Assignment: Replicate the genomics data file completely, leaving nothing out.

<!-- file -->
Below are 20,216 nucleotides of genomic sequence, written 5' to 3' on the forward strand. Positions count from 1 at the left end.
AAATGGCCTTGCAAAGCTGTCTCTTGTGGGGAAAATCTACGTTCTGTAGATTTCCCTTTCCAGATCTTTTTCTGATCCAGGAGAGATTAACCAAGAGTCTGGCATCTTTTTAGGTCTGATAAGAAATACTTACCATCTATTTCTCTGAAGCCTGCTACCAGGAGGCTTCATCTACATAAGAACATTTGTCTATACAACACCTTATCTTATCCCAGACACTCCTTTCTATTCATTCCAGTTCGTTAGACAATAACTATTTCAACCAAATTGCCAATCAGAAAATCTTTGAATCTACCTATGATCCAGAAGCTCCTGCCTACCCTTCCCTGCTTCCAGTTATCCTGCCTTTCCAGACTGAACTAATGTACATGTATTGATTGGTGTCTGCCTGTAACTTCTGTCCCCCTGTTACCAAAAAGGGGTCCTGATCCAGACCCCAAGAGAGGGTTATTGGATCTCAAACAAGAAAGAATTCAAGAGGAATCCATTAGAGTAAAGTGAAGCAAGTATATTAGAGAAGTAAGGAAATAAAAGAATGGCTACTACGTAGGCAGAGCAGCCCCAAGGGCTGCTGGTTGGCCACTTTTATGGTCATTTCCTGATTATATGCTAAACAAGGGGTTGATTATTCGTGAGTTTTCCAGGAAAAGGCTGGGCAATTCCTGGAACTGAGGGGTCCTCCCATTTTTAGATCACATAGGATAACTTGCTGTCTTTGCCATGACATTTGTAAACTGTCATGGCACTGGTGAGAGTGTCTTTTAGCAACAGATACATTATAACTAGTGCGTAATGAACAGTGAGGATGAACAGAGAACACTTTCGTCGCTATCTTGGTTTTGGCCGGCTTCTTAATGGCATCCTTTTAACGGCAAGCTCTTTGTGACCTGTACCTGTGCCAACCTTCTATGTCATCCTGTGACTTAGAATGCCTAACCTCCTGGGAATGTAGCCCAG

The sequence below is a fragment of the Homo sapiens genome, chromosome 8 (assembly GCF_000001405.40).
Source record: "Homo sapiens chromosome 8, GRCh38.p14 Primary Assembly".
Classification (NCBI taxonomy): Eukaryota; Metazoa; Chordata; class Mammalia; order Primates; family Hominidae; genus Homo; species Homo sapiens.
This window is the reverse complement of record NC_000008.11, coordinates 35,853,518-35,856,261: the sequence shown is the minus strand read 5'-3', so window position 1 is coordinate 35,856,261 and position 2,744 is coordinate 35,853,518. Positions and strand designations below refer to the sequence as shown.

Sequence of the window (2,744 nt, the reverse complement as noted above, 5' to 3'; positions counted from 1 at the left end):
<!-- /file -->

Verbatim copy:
Below are 20,216 nucleotides of genomic sequence, written 5' to 3' on the forward strand. Positions count from 1 at the left end.
AAATGGCCTTGCAAAGCTGTCTCTTGTGGGGAAAATCTACGTTCTGTAGATTTCCCTTTCCAGATCTTTTTCTGATCCAGGAGAGATTAACCAAGAGTCTGGCATCTTTTTAGGTCTGATAAGAAATACTTACCATCTATTTCTCTGAAGCCTGCTACCAGGAGGCTTCATCTACATAAGAACATTTGTCTATACAACACCTTATCTTATCCCAGACACTCCTTTCTATTCATTCCAGTTCGTTAGACAATAACTATTTCAACCAAATTGCCAATCAGAAAATCTTTGAATCTACCTATGATCCAGAAGCTCCTGCCTACCCTTCCCTGCTTCCAGTTATCCTGCCTTTCCAGACTGAACTAATGTACATGTATTGATTGGTGTCTGCCTGTAACTTCTGTCCCCCTGTTACCAAAAAGGGGTCCTGATCCAGACCCCAAGAGAGGGTTATTGGATCTCAAACAAGAAAGAATTCAAGAGGAATCCATTAGAGTAAAGTGAAGCAAGTATATTAGAGAAGTAAGGAAATAAAAGAATGGCTACTACGTAGGCAGAGCAGCCCCAAGGGCTGCTGGTTGGCCACTTTTATGGTCATTTCCTGATTATATGCTAAACAAGGGGTTGATTATTCGTGAGTTTTCCAGGAAAAGGCTGGGCAATTCCTGGAACTGAGGGGTCCTCCCATTTTTAGATCACATAGGATAACTTGCTGTCTTTGCCATGACATTTGTAAACTGTCATGGCACTGGTGAGAGTGTCTTTTAGCAACAGATACATTATAACTAGTGCGTAATGAACAGTGAGGATGAACAGAGAACACTTTCGTCGCTATCTTGGTTTTGGCCGGCTTCTTAATGGCATCCTTTTAACGGCAAGCTCTTTGTGACCTGTACCTGTGCCAACCTTCTATGTCATCCTGTGACTTAGAATGCCTAACCTCCTGGGAATGTAGCCCAG

The sequence below is a fragment of the Homo sapiens genome, chromosome 8 (assembly GCF_000001405.40).
Source record: "Homo sapiens chromosome 8, GRCh38.p14 Primary Assembly".
Classification (NCBI taxonomy): Eukaryota; Metazoa; Chordata; class Mammalia; order Primates; family Hominidae; genus Homo; species Homo sapiens.
This window is the reverse complement of record NC_000008.11, coordinates 35,853,518-35,856,261: the sequence shown is the minus strand read 5'-3', so window position 1 is coordinate 35,856,261 and position 2,744 is coordinate 35,853,518. Positions and strand designations below refer to the sequence as shown.

Sequence of the window (2,744 nt, the reverse complement as noted above, 5' to 3'; positions counted from 1 at the left end):